What we have is a suburb on the rise. Once an industrial heartland, Yarraville has spent the last decade or so transforming itself into a small western Melbourne treasure, with classic building’s that I am told are Edwardian and Victorian in style and an atmosphere that feels every bit the vibrant country town.
Here is one way to spend a day in Yarraville
First stop: Brunch at Wee Jeanie
As soon as you step off Yarraville station you are met with the smell of bacon, eggs and coffee. The local cafés have outdoor areas that are almost situated on the platform itself (dumb ways to die indeed). One of these cafés is Wee Jeanie, a delightful brunch stop that certainly lives up to the ‘wee’ part of its name (if used in the same way the Scots would and not used to describe urine) with only a few seats inside, a few outside and a menu that fits on a single A5 page.
Despite the scaled down approach you won’t be underwhelmed with a delicious range of egg based dishes, truckie toasties and a few dishes with an Asian flavour (black rice and spicy lamb are both featured on this brunch menu). I can certainly vouch for the Baked eggs with kaiserfleisch with parmesan and sugo sauce . Vegetarians may prefer the baked eggs and mushrooms, both being served in a hot-pot and full of flavour.
EDIT: I just re-read that final sentence and realised the stupidity of suggesting that vegetarians MAY prefer a vegetable dish to a meat dish. I have decided to leave it as an example to youngsters on how not to review a breakfast café.
Explore the village
Once you have your caffeine hit, spend some time in what is locally known as ‘the village’. It certainly has a country village feel about it, not least because everything is located on two main streets (Anderson and Ballarat). A full complement of essential services, local treats and hidden secrets awaits you.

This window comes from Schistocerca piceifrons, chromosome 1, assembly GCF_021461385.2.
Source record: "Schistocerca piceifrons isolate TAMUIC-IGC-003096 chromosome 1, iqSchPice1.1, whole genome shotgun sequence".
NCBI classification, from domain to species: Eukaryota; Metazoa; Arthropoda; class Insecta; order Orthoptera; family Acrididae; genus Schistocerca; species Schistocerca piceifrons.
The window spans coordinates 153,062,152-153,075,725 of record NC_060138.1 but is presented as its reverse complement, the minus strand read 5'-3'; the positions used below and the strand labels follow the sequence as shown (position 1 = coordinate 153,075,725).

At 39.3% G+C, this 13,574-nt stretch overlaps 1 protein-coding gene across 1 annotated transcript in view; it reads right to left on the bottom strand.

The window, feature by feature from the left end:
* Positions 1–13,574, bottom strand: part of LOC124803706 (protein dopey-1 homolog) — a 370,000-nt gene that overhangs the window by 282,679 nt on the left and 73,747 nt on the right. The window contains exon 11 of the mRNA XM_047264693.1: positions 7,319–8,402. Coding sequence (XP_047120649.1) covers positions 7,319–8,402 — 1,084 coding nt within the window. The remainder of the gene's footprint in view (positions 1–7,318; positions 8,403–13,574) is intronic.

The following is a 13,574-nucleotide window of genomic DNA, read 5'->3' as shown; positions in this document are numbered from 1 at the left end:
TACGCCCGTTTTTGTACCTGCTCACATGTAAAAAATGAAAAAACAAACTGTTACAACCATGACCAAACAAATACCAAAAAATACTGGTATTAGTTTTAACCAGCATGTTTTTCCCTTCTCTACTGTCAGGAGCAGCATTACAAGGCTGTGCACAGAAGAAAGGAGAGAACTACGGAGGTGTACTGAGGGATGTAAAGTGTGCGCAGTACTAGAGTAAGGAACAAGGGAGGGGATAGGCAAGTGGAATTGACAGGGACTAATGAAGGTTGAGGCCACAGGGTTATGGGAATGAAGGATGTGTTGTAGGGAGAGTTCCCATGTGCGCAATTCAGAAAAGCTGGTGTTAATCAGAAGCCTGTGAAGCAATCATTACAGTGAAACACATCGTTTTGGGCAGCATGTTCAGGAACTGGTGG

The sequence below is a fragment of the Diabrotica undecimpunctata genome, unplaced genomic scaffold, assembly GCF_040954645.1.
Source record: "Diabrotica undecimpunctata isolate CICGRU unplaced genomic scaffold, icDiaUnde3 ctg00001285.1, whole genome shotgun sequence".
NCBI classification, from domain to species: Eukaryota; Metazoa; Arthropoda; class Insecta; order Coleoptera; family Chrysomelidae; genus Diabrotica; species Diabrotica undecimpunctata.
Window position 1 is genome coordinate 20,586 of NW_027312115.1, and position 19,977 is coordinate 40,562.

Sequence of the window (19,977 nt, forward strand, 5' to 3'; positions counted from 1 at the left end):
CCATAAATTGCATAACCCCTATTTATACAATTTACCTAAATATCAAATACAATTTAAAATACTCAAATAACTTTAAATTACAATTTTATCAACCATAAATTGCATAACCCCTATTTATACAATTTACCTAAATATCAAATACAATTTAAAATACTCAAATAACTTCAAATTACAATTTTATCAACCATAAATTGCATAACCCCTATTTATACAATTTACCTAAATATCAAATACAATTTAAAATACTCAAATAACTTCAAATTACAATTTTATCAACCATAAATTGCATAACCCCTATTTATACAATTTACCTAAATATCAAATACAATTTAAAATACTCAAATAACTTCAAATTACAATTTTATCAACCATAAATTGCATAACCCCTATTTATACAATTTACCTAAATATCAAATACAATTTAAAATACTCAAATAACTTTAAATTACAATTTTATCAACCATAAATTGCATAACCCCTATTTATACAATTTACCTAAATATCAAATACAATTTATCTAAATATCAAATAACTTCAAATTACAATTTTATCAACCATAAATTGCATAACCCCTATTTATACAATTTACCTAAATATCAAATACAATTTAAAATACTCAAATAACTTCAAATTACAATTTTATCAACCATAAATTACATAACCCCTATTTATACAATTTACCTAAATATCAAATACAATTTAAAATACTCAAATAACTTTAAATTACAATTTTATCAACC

While Fitzroy and Brunswick have streets devoted to the niche and retro stylings of Melbourne’s inner city trendies, Yarraville has Village Idiom, 34 Anderson St, where all your hipster accessories are found in the convenience of one store. There’s fedora hats, retro clothing, local crafts and vintage collectables. What really makes this such a must-visit attraction is that a fair chunk of these goods that have been produced by Yarraville residents.
Even better is The Good Store, 2 Ballarat Street, set up Marshall Martin who ‘couldn’t work out why so many shops presumed that the world was dull’. As soon as you walk into the store you are greeted with a smile and a cup of herbal tea Inside it feels a bit like that ABC show The New Inventors with uniquely designed games, kitchen goods, bags, gifts, travel accessories and more.
The best thing is that every item in the store comes with a story of how it came about, told through the medium of the lamented A4 signage. The credit card sized garlic grater for example was a 2005 Netherlands Gift Fair award winner from Swedish chef Herman Rasmusson who got sick of using his own credit card and its embossed numbers to grate garlic.
End the day by catching a film
Its hard going to Yarraville without noticing the rather large 30s era Sunrise Theatre. There is little romance in a multiplex Greater Union regardless of how mega the screen is. The Sunrise Theater was built at a time when going to the movies was an outing and the glamour has been maintained thanks to a decision to transform it into six smaller art deco cinemas.
During the summer months the area outside the theater is transformed into a pop up park with Ballarat Rd closed and cars replaced by turf, benches, flowers, tables and chairs. Take in a pre film cup cake and coffee at Sugar Puff Cup-Cakery. Once in the theatre you have a good choice of flicks with the old, the new, the trendy, the homely and the arty all featured, a perfect metaphor for the suburb itself.
 If you ever come across kaiserfleisch on a menu treat yourself but don’t tell your gym instructor. Kaiserfleisch is a fatty, saltier and chunkier version of bacon.